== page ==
Battle chronic sub-acute viruses with herbal anti-virals such as echinacea and licorice.
During the detoxification process, support detoxification organs with herbal medicine. The liver, kidneys, and lymphatic system must be able to excrete the toxins that chelating agents bind to and pull out.
Hepatic herbs such as milk thistle and yellow dock tone and strengthen the liver and increase the flow of bile. Diuretic/tonic herbs such as dandelion leaf and horsetail support the kidneys.
Lymphatic tonics such as cleavers keep the lymph from stagnating and encourage drainage.
Calming the Nervous System
An astonishing array of nervine herbs are available to address behavioral dysfunctions. Skullcap helps reduce self-stimulatory behaviors, gingko targets poor awareness and focus, and golden root is a vital part of a self-injury protocol.
Herbs ranging in strength from mild to quite strong in the form of relaxants such as lavender, sedatives such as lemon balm, and hypnotics such as valerian can quiet the body and bring on sleep.
Reach for Herbs, Not Drugs
Aromatherapy and flower essences are wonderful, supportive, complementary therapies that support all three systems of the triad. Use essential oils, with specific therapeutic actions and chemical properties, to assist in battling issues like yeast overgrowth and constipation, and in detoxification.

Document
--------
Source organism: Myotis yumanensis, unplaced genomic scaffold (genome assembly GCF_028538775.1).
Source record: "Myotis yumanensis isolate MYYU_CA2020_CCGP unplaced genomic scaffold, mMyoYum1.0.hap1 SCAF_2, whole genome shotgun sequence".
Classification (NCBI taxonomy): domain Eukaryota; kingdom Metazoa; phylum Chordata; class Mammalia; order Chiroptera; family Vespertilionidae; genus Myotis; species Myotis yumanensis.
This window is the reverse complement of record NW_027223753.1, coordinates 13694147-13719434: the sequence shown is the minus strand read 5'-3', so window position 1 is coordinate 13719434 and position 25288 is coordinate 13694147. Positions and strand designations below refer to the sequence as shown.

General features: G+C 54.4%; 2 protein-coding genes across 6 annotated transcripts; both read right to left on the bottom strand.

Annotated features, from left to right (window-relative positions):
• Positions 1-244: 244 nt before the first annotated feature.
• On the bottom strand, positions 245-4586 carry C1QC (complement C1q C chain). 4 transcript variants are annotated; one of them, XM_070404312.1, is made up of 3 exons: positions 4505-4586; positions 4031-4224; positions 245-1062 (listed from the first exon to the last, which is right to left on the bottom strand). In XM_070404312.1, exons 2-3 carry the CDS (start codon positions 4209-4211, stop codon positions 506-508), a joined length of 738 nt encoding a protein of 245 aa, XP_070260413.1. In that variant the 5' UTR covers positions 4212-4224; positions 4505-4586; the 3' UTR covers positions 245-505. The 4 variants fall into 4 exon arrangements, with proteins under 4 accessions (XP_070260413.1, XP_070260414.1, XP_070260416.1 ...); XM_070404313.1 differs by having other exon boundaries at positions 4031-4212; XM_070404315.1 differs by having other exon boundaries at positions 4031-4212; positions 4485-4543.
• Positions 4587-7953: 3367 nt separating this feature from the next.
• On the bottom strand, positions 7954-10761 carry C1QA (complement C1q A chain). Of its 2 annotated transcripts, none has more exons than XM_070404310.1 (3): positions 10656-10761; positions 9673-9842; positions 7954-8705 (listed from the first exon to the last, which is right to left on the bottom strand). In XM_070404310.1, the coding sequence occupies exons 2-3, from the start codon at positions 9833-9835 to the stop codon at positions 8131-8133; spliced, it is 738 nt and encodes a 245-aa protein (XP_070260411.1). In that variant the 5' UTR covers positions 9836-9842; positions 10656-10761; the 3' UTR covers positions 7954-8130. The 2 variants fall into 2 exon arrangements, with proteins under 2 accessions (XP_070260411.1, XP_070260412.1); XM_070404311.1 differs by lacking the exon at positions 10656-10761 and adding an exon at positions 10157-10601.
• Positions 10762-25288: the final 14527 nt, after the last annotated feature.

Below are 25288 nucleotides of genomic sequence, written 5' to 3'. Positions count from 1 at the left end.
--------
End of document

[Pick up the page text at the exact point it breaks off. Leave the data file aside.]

Flower essences are liquid extracts prepared from sun infusions of certain flowers. They heal and shift a variety of emotional states including anxiety, apathy, resistance, and extremes of emotion.
Explore herbal and other natural treatments from nature’s pharmacy. The best sources are small, herbalist-owned companies that grow organic plants, make their own medicines and products, and are environmentally conscious.
Medicines made by hand using the whole herb are far superior to the herbal pills typically found in health-food stores. Consult a trained herbal professional for guidance about dosages and type, as both are unique to each individual.
Sources & References
Buhner, Stephen Harrod. Healing Lyme: Natural Healing of Lyme Borreliosis and the Coinfections Chlamydia and Spotted Fever Rickettsiosis. Raven Press, 2015.
Buhner, Stephen Harrod. Herbal Antibiotics, 2nd Edition: Natural Alternatives for Treating Drug-resistant Bacteria. Storey Publishing, 2012.
Buhner, Stephen Harrod. Herbal Antivirals: Natural Remedies for Emerging & Resistant Viral Infections. Storey Publishing, 2013.
Candee, Andrea, et al. Gentle Healing for Baby and Child: A Parent’s Guide to Child-Friendly Herbs and Other Natural Remedies for Common Ailments and Injuries. Gallery Books, 2003.
Gladstar, Rosemary. Herbs for Children’s Health: How to Make and Use Gentle Herbal Remedies for Soothing Common Ailments. Storey Publishing, 2015.
Gladstar, Rosemary. Herbs for Stress & Anxiety: How to Make and Use Herbal Remedies to Strengthen the Nervous System. Storey Publishing, 2014.
Hoffmann, David. The Complete Illustrated Holistic Herbal: A Safe and Practical Guide to Making and Using Herbal Remedies. Element Books Ltd., 1996.
McIntyre, Anne. The Herbal for Mother and Child. Thorsons, 2003.